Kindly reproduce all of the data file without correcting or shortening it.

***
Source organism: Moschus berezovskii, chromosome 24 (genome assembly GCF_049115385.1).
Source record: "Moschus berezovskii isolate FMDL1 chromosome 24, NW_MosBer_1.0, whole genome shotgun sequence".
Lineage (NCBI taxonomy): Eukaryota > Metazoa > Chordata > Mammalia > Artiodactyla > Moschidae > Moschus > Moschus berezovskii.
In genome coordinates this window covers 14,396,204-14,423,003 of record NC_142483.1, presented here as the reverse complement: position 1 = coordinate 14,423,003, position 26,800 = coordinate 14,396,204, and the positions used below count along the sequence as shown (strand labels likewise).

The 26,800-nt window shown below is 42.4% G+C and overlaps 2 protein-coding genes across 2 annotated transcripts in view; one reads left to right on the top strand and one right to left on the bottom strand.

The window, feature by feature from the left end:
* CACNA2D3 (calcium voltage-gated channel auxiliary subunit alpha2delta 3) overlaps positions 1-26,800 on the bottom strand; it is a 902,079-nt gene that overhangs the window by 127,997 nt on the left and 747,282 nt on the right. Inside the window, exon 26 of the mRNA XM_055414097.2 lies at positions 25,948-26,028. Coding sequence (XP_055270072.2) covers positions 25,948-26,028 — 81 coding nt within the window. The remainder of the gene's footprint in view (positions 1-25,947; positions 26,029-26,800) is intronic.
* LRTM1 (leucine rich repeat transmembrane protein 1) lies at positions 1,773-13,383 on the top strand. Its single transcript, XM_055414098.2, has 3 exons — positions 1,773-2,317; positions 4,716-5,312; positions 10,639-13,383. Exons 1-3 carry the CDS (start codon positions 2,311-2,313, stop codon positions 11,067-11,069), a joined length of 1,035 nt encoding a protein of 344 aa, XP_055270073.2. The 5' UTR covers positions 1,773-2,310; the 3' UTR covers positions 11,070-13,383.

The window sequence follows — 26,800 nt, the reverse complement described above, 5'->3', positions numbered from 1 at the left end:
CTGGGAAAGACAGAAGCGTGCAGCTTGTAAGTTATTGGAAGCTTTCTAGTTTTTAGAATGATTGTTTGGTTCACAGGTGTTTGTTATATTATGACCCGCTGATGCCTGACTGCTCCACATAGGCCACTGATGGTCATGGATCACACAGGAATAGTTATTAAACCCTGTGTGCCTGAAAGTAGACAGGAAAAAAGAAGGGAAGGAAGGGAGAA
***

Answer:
Source organism: Moschus berezovskii, chromosome 24 (genome assembly GCF_049115385.1).
Source record: "Moschus berezovskii isolate FMDL1 chromosome 24, NW_MosBer_1.0, whole genome shotgun sequence".
Lineage (NCBI taxonomy): Eukaryota > Metazoa > Chordata > Mammalia > Artiodactyla > Moschidae > Moschus > Moschus berezovskii.
In genome coordinates this window covers 14,396,204-14,423,003 of record NC_142483.1, presented here as the reverse complement: position 1 = coordinate 14,423,003, position 26,800 = coordinate 14,396,204, and the positions used below count along the sequence as shown (strand labels likewise).

The 26,800-nt window shown below is 42.4% G+C and overlaps 2 protein-coding genes across 2 annotated transcripts in view; one reads left to right on the top strand and one right to left on the bottom strand.

The window, feature by feature from the left end:
* CACNA2D3 (calcium voltage-gated channel auxiliary subunit alpha2delta 3) overlaps positions 1-26,800 on the bottom strand; it is a 902,079-nt gene that overhangs the window by 127,997 nt on the left and 747,282 nt on the right. Inside the window, exon 26 of the mRNA XM_055414097.2 lies at positions 25,948-26,028. Coding sequence (XP_055270072.2) covers positions 25,948-26,028 — 81 coding nt within the window. The remainder of the gene's footprint in view (positions 1-25,947; positions 26,029-26,800) is intronic.
* LRTM1 (leucine rich repeat transmembrane protein 1) lies at positions 1,773-13,383 on the top strand. Its single transcript, XM_055414098.2, has 3 exons — positions 1,773-2,317; positions 4,716-5,312; positions 10,639-13,383. Exons 1-3 carry the CDS (start codon positions 2,311-2,313, stop codon positions 11,067-11,069), a joined length of 1,035 nt encoding a protein of 344 aa, XP_055270073.2. The 5' UTR covers positions 1,773-2,310; the 3' UTR covers positions 11,070-13,383.

The window sequence follows — 26,800 nt, the reverse complement described above, 5'->3', positions numbered from 1 at the left end:
CTGGGAAAGACAGAAGCGTGCAGCTTGTAAGTTATTGGAAGCTTTCTAGTTTTTAGAATGATTGTTTGGTTCACAGGTGTTTGTTATATTATGACCCGCTGATGCCTGACTGCTCCACATAGGCCACTGATGGTCATGGATCACACAGGAATAGTTATTAAACCCTGTGTGCCTGAAAGTAGACAGGAAAAAAGAAGGGAAGGAAGGGAGAA